Hey everyone. Got a question for you about these flours. I use Red Fife Stone Ground Whole Grain flour for my sourdough recipe. My recipe is 70-2, with 400g of Bread Flour and 100g of Red Fife. The thing I noticed that when my dough has gone through the bulk fermentation stage and the proofing stage, in both cases, the dough seems very wet still. It holds it's shape ok, but looks and feels like a jelly fish, if you know what I mean, It's got some wiggle to it and seems very loose. After my proofing stage, when I flip it out of my proofing bowl it really has that jelly fish characteristic to it. In Jacobs Sourdough Country Loaf video, his dough seems very together and hold it shape well. When Jacob flips it out of the proofing basket in his hand, it holds it shape very nicely. When I flip it out onto my hand, the jelly fish just wants to droop, so I need to be fast to put in my dutch oven. The only thing I can think of so far is that Stone Ground Whole Grain flour doesn't have the absorption characteristics as regular whole wheat flour. So it's not absorbing as much water as regular whole wheat flour. I don't know! Any ideas out there?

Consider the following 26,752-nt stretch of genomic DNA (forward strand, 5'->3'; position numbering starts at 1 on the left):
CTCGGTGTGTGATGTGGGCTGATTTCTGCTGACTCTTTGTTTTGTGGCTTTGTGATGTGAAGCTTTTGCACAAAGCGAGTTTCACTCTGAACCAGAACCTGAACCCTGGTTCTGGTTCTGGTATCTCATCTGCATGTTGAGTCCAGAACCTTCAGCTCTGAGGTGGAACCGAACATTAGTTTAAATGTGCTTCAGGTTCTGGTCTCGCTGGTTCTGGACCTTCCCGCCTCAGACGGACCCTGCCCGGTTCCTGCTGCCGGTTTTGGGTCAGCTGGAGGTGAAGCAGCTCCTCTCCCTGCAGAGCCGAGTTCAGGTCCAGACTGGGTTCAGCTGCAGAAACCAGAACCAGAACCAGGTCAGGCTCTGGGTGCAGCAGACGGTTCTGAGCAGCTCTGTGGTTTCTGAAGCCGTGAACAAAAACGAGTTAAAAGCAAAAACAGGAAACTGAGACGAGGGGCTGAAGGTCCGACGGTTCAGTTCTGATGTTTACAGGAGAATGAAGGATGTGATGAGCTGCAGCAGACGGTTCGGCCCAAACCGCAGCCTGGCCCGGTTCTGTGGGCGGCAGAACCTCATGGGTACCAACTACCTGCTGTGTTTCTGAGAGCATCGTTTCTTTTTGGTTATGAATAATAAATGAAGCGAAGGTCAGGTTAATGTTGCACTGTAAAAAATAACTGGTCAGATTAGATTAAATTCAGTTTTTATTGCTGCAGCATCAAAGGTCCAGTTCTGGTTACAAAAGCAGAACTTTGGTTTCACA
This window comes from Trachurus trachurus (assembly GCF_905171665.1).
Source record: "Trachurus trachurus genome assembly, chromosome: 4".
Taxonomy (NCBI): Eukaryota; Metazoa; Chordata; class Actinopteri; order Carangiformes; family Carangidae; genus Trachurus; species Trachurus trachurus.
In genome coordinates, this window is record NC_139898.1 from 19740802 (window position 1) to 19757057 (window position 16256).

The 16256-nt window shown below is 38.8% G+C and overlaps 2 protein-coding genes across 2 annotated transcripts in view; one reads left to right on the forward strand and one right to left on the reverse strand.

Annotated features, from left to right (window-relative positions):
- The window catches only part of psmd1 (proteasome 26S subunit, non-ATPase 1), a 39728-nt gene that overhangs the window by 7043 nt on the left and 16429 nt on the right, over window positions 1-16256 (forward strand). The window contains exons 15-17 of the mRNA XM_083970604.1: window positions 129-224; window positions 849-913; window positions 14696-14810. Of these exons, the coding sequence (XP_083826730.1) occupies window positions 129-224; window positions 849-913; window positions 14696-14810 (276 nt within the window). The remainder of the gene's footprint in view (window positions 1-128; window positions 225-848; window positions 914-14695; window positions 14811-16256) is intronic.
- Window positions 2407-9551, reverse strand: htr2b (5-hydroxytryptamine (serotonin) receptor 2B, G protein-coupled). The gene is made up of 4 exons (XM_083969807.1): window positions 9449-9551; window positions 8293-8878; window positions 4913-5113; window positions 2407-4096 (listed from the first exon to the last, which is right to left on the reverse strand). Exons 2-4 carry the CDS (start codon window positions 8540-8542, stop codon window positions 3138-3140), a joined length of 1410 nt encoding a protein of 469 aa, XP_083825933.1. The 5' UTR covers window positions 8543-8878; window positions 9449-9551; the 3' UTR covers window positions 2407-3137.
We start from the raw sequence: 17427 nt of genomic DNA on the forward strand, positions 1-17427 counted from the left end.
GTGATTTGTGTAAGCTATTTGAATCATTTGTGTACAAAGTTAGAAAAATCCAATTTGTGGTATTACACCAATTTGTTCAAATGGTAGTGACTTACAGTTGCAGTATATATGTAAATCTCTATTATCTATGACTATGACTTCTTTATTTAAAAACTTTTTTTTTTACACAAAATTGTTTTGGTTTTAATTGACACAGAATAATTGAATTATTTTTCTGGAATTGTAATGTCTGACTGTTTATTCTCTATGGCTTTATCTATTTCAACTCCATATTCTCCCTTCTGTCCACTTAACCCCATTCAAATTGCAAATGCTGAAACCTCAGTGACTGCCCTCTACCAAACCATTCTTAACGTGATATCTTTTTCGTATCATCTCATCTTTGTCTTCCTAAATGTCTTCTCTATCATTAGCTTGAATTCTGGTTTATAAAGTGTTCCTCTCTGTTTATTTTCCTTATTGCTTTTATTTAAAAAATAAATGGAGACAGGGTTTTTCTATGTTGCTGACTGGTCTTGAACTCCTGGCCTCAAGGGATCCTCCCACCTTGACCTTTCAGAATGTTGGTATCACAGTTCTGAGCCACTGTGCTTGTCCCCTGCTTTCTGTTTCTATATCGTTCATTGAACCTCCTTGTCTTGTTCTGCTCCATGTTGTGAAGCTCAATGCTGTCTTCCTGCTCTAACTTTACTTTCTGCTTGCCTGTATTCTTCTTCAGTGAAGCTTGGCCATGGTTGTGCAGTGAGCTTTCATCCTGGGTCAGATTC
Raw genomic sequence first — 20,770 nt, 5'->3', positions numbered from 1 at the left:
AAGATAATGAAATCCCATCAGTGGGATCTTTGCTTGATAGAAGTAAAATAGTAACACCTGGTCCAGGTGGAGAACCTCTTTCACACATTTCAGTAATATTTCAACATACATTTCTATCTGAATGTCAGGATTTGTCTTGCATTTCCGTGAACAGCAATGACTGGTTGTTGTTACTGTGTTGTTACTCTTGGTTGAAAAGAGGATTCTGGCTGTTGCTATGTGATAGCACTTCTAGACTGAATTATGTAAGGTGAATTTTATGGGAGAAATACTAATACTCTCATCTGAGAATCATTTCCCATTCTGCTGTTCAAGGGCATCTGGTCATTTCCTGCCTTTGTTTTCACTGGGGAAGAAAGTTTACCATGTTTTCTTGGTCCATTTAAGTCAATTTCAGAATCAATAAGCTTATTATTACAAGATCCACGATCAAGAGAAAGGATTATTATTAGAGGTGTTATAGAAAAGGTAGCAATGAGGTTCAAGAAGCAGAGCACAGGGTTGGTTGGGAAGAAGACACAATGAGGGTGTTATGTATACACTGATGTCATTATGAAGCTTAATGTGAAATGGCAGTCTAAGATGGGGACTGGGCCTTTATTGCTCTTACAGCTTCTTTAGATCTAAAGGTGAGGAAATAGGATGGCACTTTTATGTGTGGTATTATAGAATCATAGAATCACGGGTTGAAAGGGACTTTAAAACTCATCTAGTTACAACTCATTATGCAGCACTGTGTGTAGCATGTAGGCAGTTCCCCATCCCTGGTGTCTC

I've been developing a seeded multigrain sourdough loaf with considerable success, if I do say so myself.
I'm interested in putting this on a firm mathematical footing in terms of baker's percentage.
In addition to bread flour, whole wheat flour, and rye flour, I'm using pumpkin seeds, flax seeds, sesame seeds, cracked wheat, and medium cornmeal.
So do I add grams of the "extras" as I calculate hydration? Perhaps I count the cornmeal and the cracked wheat but not the whole seeds?